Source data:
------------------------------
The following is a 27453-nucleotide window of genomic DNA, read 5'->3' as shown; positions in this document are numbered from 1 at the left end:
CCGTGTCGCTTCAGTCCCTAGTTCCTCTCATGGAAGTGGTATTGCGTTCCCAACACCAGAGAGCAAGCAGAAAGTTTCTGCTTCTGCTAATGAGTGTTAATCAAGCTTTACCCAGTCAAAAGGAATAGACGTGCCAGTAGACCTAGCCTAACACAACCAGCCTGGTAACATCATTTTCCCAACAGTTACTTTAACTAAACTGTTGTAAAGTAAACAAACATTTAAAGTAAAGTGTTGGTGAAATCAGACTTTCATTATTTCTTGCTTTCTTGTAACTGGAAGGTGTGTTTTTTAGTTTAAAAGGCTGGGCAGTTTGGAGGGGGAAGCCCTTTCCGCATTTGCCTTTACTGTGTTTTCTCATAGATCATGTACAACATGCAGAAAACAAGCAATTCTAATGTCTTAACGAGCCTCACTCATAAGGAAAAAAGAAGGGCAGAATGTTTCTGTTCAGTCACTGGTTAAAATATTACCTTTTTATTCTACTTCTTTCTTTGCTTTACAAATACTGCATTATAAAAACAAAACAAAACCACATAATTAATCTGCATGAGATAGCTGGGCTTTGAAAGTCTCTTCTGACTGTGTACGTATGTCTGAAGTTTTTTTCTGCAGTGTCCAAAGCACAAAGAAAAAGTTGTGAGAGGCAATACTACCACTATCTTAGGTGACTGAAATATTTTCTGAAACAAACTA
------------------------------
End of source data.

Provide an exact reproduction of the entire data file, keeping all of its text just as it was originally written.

The following is a 27453-nucleotide window of genomic DNA, read 5'->3' as shown; positions in this document are numbered from 1 at the left end:
CCGTGTCGCTTCAGTCCCTAGTTCCTCTCATGGAAGTGGTATTGCGTTCCCAACACCAGAGAGCAAGCAGAAAGTTTCTGCTTCTGCTAATGAGTGTTAATCAAGCTTTACCCAGTCAAAAGGAATAGACGTGCCAGTAGACCTAGCCTAACACAACCAGCCTGGTAACATCATTTTCCCAACAGTTACTTTAACTAAACTGTTGTAAAGTAAACAAACATTTAAAGTAAAGTGTTGGTGAAATCAGACTTTCATTATTTCTTGCTTTCTTGTAACTGGAAGGTGTGTTTTTTAGTTTAAAAGGCTGGGCAGTTTGGAGGGGGAAGCCCTTTCCGCATTTGCCTTTACTGTGTTTTCTCATAGATCATGTACAACATGCAGAAAACAAGCAATTCTAATGTCTTAACGAGCCTCACTCATAAGGAAAAAAGAAGGGCAGAATGTTTCTGTTCAGTCACTGGTTAAAATATTACCTTTTTATTCTACTTCTTTCTTTGCTTTACAAATACTGCATTATAAAAACAAAACAAAACCACATAATTAATCTGCATGAGATAGCTGGGCTTTGAAAGTCTCTTCTGACTGTGTACGTATGTCTGAAGTTTTTTTCTGCAGTGTCCAAAGCACAAAGAAAAAGTTGTGAGAGGCAATACTACCACTATCTTAGGTGACTGAAATATTTTCTGAAACAAACTA